How does acupuncture work?

9NEWS at 6 a.m. 10/31/16.

KUSA - Editor’s Note: Every day this week, 9NEWS Mornings will take a look at alternative pain relief. 

DENVER - Acupuncture has been used for thousands of years to alleviate all kinds of pain.

In some countries, it's even used as a replacement to general anesthesia when patients undergo massive procedures such as open heart surgery.

For many, it's a way to find comfort in everyday life.

Fred Gross has severe arthritis through his entire body and life was getting difficult and painful. He has one toe in particular that was extremely debilitating and doctors told him the only remedy would be surgery.

“It would have been an expensive surgery and it would've been six or seven months of recuperation,” he said. “The acupuncture allowed me to live my life with the injury and the arthritis… and it's improved my quality of life.”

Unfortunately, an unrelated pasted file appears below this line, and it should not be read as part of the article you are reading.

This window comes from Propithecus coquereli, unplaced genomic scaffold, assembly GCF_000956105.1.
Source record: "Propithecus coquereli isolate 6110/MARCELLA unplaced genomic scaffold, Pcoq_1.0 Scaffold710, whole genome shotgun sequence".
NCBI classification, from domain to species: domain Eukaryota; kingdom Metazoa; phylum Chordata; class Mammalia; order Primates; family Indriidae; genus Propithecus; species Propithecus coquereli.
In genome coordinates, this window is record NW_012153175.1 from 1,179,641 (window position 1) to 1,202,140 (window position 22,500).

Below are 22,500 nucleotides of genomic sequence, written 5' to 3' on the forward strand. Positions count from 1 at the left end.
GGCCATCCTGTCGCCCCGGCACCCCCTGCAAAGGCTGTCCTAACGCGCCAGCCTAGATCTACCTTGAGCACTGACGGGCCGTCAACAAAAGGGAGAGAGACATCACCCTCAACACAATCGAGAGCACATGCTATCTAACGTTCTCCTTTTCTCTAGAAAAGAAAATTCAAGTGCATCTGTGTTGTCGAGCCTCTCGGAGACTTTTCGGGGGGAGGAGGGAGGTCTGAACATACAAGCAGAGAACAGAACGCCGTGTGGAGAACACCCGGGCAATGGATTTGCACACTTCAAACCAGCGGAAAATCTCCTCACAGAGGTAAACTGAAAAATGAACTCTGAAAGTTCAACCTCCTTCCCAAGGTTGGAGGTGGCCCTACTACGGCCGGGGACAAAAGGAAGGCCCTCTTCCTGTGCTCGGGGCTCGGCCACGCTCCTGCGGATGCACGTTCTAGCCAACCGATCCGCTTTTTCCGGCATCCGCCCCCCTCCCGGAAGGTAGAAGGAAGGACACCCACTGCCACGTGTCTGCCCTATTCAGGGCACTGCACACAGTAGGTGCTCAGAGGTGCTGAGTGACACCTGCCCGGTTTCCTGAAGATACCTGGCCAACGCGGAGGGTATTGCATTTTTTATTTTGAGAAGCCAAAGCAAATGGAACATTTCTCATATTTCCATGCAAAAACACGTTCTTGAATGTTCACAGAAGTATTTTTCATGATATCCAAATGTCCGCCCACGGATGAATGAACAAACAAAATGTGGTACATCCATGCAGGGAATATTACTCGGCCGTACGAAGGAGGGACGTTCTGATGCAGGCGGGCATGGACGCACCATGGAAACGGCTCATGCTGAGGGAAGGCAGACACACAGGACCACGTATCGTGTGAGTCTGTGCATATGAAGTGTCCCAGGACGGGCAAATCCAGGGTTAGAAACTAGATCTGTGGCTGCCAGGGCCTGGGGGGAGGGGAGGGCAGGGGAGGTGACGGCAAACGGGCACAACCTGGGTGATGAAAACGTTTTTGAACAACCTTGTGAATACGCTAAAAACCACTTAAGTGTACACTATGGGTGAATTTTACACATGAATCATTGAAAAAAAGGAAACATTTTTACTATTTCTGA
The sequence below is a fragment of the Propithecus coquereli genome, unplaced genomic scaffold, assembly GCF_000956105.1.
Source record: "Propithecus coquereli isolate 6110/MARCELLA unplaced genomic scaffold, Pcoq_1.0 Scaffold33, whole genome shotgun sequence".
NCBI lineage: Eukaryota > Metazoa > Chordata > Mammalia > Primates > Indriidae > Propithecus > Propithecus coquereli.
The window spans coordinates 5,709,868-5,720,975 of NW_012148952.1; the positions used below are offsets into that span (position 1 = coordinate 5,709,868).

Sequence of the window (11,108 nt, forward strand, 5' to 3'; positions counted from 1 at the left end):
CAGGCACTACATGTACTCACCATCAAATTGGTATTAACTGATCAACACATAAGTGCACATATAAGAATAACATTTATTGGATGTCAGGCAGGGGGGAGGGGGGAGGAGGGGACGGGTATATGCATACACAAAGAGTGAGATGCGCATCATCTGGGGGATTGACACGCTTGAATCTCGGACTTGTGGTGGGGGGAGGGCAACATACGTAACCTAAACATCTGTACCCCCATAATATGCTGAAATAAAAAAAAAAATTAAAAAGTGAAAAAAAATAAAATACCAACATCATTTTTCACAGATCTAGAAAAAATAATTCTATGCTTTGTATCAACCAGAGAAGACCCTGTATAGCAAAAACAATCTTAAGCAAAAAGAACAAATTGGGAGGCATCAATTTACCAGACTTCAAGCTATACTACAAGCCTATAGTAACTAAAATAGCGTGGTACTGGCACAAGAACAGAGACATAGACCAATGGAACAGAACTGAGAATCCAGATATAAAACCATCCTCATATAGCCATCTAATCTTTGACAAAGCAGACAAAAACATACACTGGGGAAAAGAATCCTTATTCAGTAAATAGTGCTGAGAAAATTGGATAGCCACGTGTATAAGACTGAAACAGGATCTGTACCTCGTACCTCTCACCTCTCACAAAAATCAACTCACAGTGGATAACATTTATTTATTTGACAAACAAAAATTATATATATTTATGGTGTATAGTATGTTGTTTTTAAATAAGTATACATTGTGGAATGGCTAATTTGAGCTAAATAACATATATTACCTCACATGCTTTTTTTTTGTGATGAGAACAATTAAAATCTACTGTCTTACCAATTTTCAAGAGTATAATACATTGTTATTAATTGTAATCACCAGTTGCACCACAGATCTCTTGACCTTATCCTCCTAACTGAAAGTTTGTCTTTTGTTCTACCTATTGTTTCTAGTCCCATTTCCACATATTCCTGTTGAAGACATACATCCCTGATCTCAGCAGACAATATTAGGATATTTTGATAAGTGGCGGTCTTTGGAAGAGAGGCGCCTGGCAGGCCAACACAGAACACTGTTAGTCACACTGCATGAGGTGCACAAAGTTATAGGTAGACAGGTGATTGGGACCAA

Acupuncturists use very small needles and specific acupuncture points to “rebalance the body and try to get the body to heal itself,” said Abby Gehlhausen with Deep Roots Wellness. She is a licensed acupuncturist and massage therapist.

The needles increase the blood flow to the area which sends a signal through the nerve pathway to the spine and into the brain.

“The brain will released neurotransmitters or natural painkillers in order to decrease pain and inflammation,” Gehlhausen said.

And during the 4,000 years acupuncture has been around, they've found it can be used for a lot more.

“ [It can be used for the] common cold, and the flu, fevers, ear infection, sore throat, coughing, asthma, any sort of respiratory issues like COPD and gastrointestinal issues,” Gehlhausen said.

Many people have a fear of needles but to give you an idea how small these needles are, Gehlhausen says they’re as thin as a piece of hair and you could put 10 of them inside one syringe you'd find at your doctor's office.

Most people get a treatment once a month, some more, some less depending on what they're trying to treat.
 

Copyright 2016 KUSA


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